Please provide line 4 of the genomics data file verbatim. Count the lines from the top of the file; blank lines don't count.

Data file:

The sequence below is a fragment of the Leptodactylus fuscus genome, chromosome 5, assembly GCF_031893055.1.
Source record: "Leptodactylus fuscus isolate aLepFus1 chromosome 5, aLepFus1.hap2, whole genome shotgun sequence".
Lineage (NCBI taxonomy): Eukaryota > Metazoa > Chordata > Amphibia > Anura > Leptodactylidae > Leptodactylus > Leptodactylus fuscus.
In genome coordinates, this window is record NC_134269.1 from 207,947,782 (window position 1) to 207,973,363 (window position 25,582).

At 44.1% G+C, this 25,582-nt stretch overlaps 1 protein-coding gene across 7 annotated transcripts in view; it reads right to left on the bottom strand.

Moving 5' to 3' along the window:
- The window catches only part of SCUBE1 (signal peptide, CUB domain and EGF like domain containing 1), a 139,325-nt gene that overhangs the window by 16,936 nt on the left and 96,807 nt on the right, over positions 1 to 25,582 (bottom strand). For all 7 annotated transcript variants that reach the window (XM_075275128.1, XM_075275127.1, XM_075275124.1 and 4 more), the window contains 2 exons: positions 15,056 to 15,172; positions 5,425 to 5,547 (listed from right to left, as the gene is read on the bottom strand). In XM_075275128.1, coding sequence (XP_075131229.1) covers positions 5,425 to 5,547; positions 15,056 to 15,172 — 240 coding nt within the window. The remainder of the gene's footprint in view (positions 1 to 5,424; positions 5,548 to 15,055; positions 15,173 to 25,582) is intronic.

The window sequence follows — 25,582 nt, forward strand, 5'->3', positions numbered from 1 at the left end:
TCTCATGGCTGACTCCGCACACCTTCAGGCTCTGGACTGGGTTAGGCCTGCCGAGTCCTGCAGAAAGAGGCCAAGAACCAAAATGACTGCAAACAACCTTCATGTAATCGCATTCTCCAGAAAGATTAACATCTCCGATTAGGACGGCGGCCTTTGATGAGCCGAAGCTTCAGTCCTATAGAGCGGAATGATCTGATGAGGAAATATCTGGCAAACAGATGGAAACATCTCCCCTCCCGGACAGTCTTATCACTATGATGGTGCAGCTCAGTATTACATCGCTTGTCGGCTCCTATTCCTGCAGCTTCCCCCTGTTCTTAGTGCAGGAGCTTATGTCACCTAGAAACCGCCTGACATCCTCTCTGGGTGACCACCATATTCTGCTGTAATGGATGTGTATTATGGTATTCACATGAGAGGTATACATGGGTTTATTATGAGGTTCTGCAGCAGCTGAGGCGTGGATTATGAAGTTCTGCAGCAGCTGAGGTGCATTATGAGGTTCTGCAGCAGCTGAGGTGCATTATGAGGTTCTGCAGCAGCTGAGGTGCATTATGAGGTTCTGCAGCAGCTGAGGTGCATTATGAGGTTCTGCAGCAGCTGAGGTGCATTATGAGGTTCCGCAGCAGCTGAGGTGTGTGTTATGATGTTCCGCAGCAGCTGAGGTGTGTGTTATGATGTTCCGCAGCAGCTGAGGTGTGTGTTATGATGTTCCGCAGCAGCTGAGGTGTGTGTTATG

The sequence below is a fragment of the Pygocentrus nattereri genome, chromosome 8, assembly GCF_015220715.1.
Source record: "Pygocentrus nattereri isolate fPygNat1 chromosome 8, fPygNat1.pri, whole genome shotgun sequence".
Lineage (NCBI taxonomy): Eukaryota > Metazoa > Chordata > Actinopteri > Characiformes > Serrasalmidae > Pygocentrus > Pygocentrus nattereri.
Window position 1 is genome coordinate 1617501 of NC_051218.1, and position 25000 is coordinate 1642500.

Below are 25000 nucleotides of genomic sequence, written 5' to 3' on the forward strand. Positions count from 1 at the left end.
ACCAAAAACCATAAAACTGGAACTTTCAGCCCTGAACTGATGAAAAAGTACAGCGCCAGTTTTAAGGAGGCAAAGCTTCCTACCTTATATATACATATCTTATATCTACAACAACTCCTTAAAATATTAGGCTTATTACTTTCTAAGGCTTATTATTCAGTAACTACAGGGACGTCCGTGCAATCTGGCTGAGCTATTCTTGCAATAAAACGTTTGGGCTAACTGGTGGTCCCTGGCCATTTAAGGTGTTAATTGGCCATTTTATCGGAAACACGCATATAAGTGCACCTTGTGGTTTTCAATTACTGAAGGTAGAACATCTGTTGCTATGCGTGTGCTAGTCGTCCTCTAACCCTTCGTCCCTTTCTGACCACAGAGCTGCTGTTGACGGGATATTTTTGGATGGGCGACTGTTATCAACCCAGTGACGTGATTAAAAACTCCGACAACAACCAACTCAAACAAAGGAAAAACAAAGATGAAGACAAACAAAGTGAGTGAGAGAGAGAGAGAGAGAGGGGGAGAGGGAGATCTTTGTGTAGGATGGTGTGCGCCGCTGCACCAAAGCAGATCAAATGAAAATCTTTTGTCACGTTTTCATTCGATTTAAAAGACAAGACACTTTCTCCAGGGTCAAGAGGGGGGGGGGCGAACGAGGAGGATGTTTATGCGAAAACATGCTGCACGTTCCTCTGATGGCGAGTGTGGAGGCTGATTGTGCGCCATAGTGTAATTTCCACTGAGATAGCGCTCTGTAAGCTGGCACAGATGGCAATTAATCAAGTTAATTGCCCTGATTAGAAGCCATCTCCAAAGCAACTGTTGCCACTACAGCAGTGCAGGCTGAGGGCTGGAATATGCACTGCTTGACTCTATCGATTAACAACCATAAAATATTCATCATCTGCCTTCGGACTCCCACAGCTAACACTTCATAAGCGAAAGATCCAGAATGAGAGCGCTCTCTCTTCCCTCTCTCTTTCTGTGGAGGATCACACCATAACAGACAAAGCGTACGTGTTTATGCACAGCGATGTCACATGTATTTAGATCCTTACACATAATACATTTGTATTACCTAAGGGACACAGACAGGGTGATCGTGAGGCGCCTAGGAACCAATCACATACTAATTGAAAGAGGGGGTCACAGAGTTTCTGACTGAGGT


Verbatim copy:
In genome coordinates, this window is record NC_134269.1 from 207,947,782 (window position 1) to 207,973,363 (window position 25,582).